Dating a rickenbacker

It has all the features of its brother just above; however, it appears that the original finish was removed and the body and neck has been professionally refinished in a Autumn Gold (a transitional finish color between Autumnglo and Fireglo).Note the flame-maple butcher-block style 11-piece top.Like the Polynesian and the Longbody Capri, above, it has one pickup selector switch, two knobs and a single pickguard; unlike them, it has the f-hole soundhole, which was featured on most 325s of that era. This early 345 model differs from the 335 in that it has an extra “middle” pickup. This early example of Rickenbacker’s foray into the world of electric bass guitars would be the template on which the 4001/4003 line of basses would be built, with only a few fundamental structural changes through the present day. This stunning example is in excellent shape with beautifully flamed maple wood front and back. 1960 Rickenbacker Combo 450 in Fireglo with gold metal pickguard and silver metal truss rod cover stamped with “Rickenbacker” logo in excellent condition. This particular guitar also comes with the sax strap (see photo). The badge on the bass horn is a custom nameplate from a previous owner. It also has the “sax strap” ring on the back, common to the 400-series Combo models. 1958 Rickenbacker Capri 330 in Mapleglo; original body finish, neck refinished; refretted padauk fretboard; roller bridge and trapeze tailpiece; original case.This guitar was one of the last of the model 325s made in 1958 and is in excellent original condition with its OHSC. This early 335 model has the features of the early Capri/Combo prototypes -- single gold pickguard, Combo-style wiring, Kauffman vibrola, one-piece neck and an extra-long “crescent” soundhole. This is a very early example bearing the serial number 3V121. Note the thru-body one-piece neck with Walnut headstock wings, magnetic horseshoe pickup, over-sized ½” diameter tuning pegs with “Elephant ear” tuning machines, w/b/w nut, metal V/T knobs and tug bar. 1956 Rickenbacker Combo 400 in Brown; early solid body model with neck-through construction, gold metal pickguard and early single-coil pickup in neck position. 1957 Rickenbacker Combo 400 in Jet Black (later “Jetglo”); early solid body model with gold metal pickguard and early single-coil pickup in neck position. 1957 Rickenbacker Combo 450 in Cloverfield Green; rare color; early solid body model with gold metal pickguard and two single-coil “toaster” pickups in bridge and neck positions. 1958 Rickenbacker Capri 335 in Mapleglo; original body finish, near mint all original example; padauk fretboard; roller bridge and Kauffman vibrato tailpiece; OHSC.Its unusual length required a short “extension” piece to complete the bass horn.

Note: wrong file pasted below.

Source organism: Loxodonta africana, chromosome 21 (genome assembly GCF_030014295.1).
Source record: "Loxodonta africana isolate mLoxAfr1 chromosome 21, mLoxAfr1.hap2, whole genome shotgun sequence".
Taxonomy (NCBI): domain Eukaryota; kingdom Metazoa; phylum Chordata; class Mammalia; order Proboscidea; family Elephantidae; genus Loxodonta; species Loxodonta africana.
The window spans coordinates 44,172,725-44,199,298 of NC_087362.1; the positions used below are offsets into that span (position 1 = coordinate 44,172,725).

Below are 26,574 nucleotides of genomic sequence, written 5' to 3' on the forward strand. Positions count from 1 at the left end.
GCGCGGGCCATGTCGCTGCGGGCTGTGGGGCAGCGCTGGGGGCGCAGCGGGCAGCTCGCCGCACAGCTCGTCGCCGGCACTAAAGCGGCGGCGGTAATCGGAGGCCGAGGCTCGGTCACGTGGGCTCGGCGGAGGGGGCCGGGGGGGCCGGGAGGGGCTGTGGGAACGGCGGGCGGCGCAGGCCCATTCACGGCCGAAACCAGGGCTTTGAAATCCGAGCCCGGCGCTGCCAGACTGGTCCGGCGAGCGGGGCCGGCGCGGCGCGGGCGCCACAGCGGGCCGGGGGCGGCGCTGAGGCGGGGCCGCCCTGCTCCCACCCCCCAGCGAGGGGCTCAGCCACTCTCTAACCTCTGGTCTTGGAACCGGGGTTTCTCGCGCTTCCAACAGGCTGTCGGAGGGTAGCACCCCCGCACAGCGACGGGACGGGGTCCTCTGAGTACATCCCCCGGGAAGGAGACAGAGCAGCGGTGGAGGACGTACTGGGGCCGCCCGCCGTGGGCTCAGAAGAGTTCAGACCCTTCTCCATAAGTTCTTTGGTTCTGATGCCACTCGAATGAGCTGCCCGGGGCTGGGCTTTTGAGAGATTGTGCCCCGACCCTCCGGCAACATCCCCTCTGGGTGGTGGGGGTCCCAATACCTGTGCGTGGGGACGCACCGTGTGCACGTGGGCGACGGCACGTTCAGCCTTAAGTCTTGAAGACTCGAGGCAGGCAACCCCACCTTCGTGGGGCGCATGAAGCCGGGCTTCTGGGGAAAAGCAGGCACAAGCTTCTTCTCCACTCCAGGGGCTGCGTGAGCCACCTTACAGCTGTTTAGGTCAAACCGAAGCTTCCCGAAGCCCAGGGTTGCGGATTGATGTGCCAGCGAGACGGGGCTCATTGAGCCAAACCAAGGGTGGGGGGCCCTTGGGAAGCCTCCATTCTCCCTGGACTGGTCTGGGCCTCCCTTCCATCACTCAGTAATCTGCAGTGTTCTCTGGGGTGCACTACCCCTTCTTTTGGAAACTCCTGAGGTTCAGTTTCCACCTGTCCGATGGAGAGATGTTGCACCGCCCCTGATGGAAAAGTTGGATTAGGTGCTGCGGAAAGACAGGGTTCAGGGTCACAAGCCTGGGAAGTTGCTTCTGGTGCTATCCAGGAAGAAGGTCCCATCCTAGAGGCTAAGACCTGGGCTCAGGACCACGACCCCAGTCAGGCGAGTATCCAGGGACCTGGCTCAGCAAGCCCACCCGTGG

Black neck binding and fine finish checking throughout; early serial no.

See additional detailed photos and information regarding this particular guitar on pages 20-21 of “” (1995) published by Rittor Music, Japan. This guitar has a rare “matte” Fireglo finish found on some early 1960 models (see 330F Fireglo 1960, above).

This guitar is in near-mint original condition with its original HSC. This is one of the approximately 30 model 325 guitars made by Rickenbacker in 1958, and has survived in excellent shape with its original Two-Tone Brown finish. Along with the early Combo 450 model, the short-scale model 950 is one of the few Rickenbacker guitars with two pickups but one volume and one tone control. This early “Tulip” model – so called because of the shape of the body horns – has the “sax strap” ring and hook. This short-scale model has the least frets of all the short-scale models; as opposed to the 900, 950 and 310-325 models which were short scale with 21 frets, this model is short scale with 18 frets. This transitional 950 is finished in a rare non-traditional dark reddish brown color with a slight burst effect on the sides. It is all original with a short-scale neck, “tulip” body metal truss rod cover and plastic Kluson tuner buttons.

It has an extremely attractive flame-maple butcher-block style top with single gold pickguard, Combo-style pickup selector switch and tone selector switch, volume and tone knobs and a Kauffman vibrola.

Unlike the full scale Capris that followed, it is distinguished by a Combo-style wiring and one-piece neck with no middle “walnut” stripe, an extra-long “crescent” soundhole, first introduced on this guitar, and a wooden cap on the neck heel that extends over the body binding. This guitar is identified as a 1957 model and depicted in a color photo on page 104 of “” (1987) by Richard R. This guitar is in near-mint original condition with its OHSC.

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